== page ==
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RE: [atheists-8] Christian Fundamentalism & The Current State of the Union

From: user 7.
Sent on: Tuesday, October 14, 2008 2:31 PM
Belief occurs due to the abdication of rational thought. No 'believers'
judgement can be trusted. I find a corelation between believers IQ and their
mental health,- the smarter the believer, the more sociopathic.

Quoting Abby <[address removed]>:

> I'm not convinced that Americans are "more religious than the rest of the
> civilized world."  Yes, we've got the Bible Belt, but European countries
> have their own enclaves of religious fundamentalism.  And let's not forget
> the Middle East.  I'd say that Turkey is a more religious country than
> America.
> American fundamentalists are just very outspoken.  They have a lot of room
> and freedom in this country to congregate.
> But that's part of what makes America a nice place to live.  Freedom of
> religion.  You are free to be an agnostic, and free to be a Christian, and
> free to be a Scientologist.  As long as these beliefs don't impinge upon the
> safety of others, I don't have a problem with this.
> I'll echo what C.J. said:
> Not all of Palin's supporters are mindless or even stupid; some simply have
> legitimate policy issues in common, abortion, oil, etc. I don't support her
> personally but to assume all her supporters are sheep might be unwise and
> unfair.
> My mom is a Palin supporter.  She disagrees with Palin's religion and stance
> on abortion, but she agrees with Palin's political views and policies.  My
> mom believes that Palin can keep her religious beliefs out of politics.  I'm
> not so sure, but I guess it's possible.  To be fair, I don't think Sarah
> Palin has specifically threatened to overturn Roe vs. Wade, or rewrite the
> Constitution.
> ~Abby
> http://abbygoldsm...­
> From: [address removed] [mailto:[address removed]] On Behalf Of Joy
> Sent: Tuesday, October 14,[masked]:25 AM
> To: [address removed]
> Subject: Re: [atheists-8] Christian Fundamentalism & The Current State of
> the Union
> Sorry to be so pessimistic, but that Great Middle Mass of Americans are such
> stupid sheep. Whoever is in power -- no matter how they got into power --
> those sheep will mindlessly emulate, to one degree or another. An idea the
> Top Person has that even used to be distasteful will be, again mindlessly,
> revisited, and somehow it doesn't seem distasteful anymore.��
> And since such a large % of Americans are already more religious than people
> in the rest of the civilized world, it's not a far trek for them to accept
> things like Sarah Palin's pastor doing that laying-on-of-hands or even his
> past activities like running a woman out of town as a "witch" responsible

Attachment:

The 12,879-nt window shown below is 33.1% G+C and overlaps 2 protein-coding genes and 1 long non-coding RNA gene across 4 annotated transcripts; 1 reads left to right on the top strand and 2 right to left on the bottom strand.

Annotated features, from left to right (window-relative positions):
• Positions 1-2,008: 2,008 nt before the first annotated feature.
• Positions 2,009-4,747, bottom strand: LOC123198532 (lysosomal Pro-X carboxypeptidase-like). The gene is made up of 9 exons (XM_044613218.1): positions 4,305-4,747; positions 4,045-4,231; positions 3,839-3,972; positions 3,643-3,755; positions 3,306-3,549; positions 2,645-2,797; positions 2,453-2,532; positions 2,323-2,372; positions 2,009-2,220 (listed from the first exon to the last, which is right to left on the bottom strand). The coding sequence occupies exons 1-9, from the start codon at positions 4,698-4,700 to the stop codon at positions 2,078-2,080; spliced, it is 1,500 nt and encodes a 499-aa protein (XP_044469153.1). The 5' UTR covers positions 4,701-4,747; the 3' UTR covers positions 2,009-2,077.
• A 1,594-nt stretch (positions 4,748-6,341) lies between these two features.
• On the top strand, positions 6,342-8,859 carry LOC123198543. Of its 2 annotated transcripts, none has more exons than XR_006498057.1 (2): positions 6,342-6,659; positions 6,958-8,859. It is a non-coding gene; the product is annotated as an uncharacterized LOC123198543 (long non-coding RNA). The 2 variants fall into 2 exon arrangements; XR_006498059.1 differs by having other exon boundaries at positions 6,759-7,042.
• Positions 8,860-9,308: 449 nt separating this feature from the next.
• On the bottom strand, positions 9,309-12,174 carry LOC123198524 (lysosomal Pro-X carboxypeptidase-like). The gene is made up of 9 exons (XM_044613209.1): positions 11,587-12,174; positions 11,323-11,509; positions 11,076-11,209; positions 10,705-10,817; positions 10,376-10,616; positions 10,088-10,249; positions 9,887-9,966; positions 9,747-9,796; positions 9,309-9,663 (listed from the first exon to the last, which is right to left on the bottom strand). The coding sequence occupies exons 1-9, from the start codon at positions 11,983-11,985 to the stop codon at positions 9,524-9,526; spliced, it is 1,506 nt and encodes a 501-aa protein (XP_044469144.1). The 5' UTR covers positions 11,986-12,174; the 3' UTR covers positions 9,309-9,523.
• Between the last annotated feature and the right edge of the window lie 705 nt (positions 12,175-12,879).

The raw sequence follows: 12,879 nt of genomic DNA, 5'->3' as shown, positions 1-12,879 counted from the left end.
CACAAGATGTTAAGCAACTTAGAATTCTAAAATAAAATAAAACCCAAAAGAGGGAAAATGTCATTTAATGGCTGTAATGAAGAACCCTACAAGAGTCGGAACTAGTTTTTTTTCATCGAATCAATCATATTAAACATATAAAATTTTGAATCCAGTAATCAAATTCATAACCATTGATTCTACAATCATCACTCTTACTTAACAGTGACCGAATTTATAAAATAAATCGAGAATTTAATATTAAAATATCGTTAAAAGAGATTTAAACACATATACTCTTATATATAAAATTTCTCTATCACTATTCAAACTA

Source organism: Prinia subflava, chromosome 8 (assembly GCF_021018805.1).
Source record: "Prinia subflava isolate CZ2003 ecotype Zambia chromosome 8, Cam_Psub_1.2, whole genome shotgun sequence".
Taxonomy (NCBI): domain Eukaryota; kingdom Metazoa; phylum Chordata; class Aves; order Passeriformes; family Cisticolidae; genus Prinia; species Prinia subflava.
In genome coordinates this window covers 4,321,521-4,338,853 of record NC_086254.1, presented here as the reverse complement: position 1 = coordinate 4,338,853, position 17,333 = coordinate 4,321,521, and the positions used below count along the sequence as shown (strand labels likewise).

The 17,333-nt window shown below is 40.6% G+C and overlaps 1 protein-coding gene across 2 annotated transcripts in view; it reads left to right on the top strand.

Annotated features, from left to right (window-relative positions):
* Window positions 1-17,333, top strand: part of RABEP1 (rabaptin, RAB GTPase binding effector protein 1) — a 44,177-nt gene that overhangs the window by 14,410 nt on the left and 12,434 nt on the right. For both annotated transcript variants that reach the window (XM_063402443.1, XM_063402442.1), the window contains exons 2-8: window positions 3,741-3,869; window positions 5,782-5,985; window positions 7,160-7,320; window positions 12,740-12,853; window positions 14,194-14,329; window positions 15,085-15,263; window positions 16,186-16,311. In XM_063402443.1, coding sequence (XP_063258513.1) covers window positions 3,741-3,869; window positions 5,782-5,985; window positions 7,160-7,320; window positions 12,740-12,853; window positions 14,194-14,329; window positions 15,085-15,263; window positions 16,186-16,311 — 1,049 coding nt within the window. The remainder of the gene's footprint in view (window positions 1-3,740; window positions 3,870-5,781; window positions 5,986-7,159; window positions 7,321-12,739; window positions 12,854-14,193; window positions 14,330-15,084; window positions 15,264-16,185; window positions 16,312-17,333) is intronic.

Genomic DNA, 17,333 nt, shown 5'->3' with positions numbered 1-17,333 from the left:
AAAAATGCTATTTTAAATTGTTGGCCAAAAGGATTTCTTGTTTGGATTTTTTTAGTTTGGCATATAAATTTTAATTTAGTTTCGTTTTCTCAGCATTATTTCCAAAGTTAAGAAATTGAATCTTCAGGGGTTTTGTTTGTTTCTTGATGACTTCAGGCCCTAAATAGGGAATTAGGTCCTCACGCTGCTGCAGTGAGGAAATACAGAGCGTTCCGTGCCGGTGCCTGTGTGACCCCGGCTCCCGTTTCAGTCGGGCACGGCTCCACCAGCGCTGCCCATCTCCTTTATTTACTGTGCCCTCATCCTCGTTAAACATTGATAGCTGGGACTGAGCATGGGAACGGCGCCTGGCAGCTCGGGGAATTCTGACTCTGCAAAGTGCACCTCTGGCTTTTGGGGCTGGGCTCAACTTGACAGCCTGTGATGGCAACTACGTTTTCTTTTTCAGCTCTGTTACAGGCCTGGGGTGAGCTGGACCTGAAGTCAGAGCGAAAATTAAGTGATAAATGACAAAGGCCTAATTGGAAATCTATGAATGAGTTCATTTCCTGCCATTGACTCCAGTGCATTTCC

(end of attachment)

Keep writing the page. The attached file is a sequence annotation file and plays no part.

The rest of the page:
> for traffic accidents.
> Only good thing about that is that if we finally get an intelligent,
> reasonable person in the White House, then suddenly intelligence and reason
> will be back in favor...
> Joy
> On Oct 14, 2008, at 9:04 AM, Norm wrote:
> Many don't seem to be able to see a definite connection between the two. We
> have had a Christian Fundamentalist President going on eight years.
> Creationism/Intellig­ent Design has flourished, threatening our children's
> education. More money has been funneled to Christian groups via the
> Faith-base Initiative. Basic Constitutional rights have been threatened. The
> involvement of religion in politics has increased. An atheist, a national
> hero, was killed in Iraq by suspicious friendly fire. The list goes on and
> on.
> Now, let's look at some of the other issues that don't seem to be related to
> Christian Fundamentalism, like the economy. What it all comes down to is
> mindsets. Most Christian Fundamentalists are out of touch with reality. When
> a crisis presents itself, their reactions frequently are the reactions of
> someone who doesn't have the proper education/knowledge/­incentive to handle
> a crisis. A good example might be the New Orleans fiasco. Many of the
> appointees of the Current Administration were graduates of religious
> universities, like Liberty. Also, one should not forget the Armageddon
> mindset. If one really believes that some deity is going to save the
> faithful while destroying everything else, their perception of problem and
> the solution is very likely to be tainted with fantasy. Being in a position
> of power certainly enables these fanatics to bring the world to the brink of
> disaster.
> Many events that have occurred over the last eight years are suspect to
> manipulation such as the changing of the bankruptcy laws, allowing unsecured
> loans afterwards, outsourcing American jobs, Bush's relationship to the
> Enron Fiasco, close ties to the Bin Laden family, the relationship of oil in
> the 911 attack, the suspected knowledge of the 911 plot by the current
> Administration, and the availability of the knowledge of the attackers
> before 911.
> The point is that whether or not you think that all these occurrences are
> all related, some are and others are suspect. Additionally, this is the
> first time that a Religious Fundamentalist has taken over the White House
> and here we are now in this state. Some may argue that Former President
> Reagan was a fundamentalist. Maybe to some degree, but not to the same
> degree as the current Administration. I think that former President Reagan
> was playing the John Wayne fantasy rather then the fantasy of the End
> Gamers.
> Can you help stop this slide into the fantasyland of the End Gamers? Send me
> a private email if you need to know how.
> --
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> http://atheists.m...­
> This message was sent by Abby ([address removed]) from The
> Austin Atheists Meetup Group.
> To learn more about Abby, visit his/her member profile:
> http://atheists.m...­
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